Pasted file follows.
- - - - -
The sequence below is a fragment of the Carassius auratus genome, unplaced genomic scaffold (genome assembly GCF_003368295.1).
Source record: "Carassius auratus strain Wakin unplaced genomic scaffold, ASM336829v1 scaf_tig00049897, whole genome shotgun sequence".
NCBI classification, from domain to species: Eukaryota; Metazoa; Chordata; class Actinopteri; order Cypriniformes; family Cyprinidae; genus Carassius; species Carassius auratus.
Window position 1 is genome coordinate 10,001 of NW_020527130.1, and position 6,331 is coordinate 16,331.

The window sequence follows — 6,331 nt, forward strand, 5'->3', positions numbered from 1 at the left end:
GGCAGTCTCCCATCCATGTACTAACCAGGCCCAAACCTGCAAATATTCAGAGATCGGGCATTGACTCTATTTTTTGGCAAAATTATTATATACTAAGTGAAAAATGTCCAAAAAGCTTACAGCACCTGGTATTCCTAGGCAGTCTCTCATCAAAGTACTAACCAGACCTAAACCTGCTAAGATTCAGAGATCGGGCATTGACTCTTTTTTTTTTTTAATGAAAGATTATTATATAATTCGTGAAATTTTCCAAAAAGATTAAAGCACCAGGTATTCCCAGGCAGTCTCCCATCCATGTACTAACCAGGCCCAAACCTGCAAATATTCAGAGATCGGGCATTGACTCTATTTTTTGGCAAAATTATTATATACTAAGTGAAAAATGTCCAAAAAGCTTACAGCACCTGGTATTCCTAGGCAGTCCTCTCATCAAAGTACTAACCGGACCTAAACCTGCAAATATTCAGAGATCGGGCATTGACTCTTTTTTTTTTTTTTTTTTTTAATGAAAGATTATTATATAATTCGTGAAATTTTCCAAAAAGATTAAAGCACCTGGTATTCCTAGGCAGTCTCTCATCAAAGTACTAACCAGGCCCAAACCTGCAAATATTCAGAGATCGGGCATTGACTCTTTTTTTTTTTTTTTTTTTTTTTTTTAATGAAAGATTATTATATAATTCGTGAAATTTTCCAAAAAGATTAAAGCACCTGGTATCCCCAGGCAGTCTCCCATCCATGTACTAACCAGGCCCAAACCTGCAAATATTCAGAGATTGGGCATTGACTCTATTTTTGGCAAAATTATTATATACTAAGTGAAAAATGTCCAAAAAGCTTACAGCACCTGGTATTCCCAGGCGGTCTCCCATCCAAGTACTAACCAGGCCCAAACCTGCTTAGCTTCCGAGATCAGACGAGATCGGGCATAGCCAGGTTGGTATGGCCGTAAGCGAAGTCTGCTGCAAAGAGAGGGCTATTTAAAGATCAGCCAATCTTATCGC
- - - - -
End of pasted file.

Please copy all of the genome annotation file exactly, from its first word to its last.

The sequence below is a fragment of the Carassius auratus genome, unplaced genomic scaffold (genome assembly GCF_003368295.1).
Source record: "Carassius auratus strain Wakin unplaced genomic scaffold, ASM336829v1 scaf_tig00049897, whole genome shotgun sequence".
NCBI classification, from domain to species: Eukaryota; Metazoa; Chordata; class Actinopteri; order Cypriniformes; family Cyprinidae; genus Carassius; species Carassius auratus.
Window position 1 is genome coordinate 10,001 of NW_020527130.1, and position 6,331 is coordinate 16,331.

The window sequence follows — 6,331 nt, forward strand, 5'->3', positions numbered from 1 at the left end:
GGCAGTCTCCCATCCATGTACTAACCAGGCCCAAACCTGCAAATATTCAGAGATCGGGCATTGACTCTATTTTTTGGCAAAATTATTATATACTAAGTGAAAAATGTCCAAAAAGCTTACAGCACCTGGTATTCCTAGGCAGTCTCTCATCAAAGTACTAACCAGACCTAAACCTGCTAAGATTCAGAGATCGGGCATTGACTCTTTTTTTTTTTTAATGAAAGATTATTATATAATTCGTGAAATTTTCCAAAAAGATTAAAGCACCAGGTATTCCCAGGCAGTCTCCCATCCATGTACTAACCAGGCCCAAACCTGCAAATATTCAGAGATCGGGCATTGACTCTATTTTTTGGCAAAATTATTATATACTAAGTGAAAAATGTCCAAAAAGCTTACAGCACCTGGTATTCCTAGGCAGTCCTCTCATCAAAGTACTAACCGGACCTAAACCTGCAAATATTCAGAGATCGGGCATTGACTCTTTTTTTTTTTTTTTTTTTTAATGAAAGATTATTATATAATTCGTGAAATTTTCCAAAAAGATTAAAGCACCTGGTATTCCTAGGCAGTCTCTCATCAAAGTACTAACCAGGCCCAAACCTGCAAATATTCAGAGATCGGGCATTGACTCTTTTTTTTTTTTTTTTTTTTTTTTTTAATGAAAGATTATTATATAATTCGTGAAATTTTCCAAAAAGATTAAAGCACCTGGTATCCCCAGGCAGTCTCCCATCCATGTACTAACCAGGCCCAAACCTGCAAATATTCAGAGATTGGGCATTGACTCTATTTTTGGCAAAATTATTATATACTAAGTGAAAAATGTCCAAAAAGCTTACAGCACCTGGTATTCCCAGGCGGTCTCCCATCCAAGTACTAACCAGGCCCAAACCTGCTTAGCTTCCGAGATCAGACGAGATCGGGCATAGCCAGGTTGGTATGGCCGTAAGCGAAGTCTGCTGCAAAGAGAGGGCTATTTAAAGATCAGCCAATCTTATCGC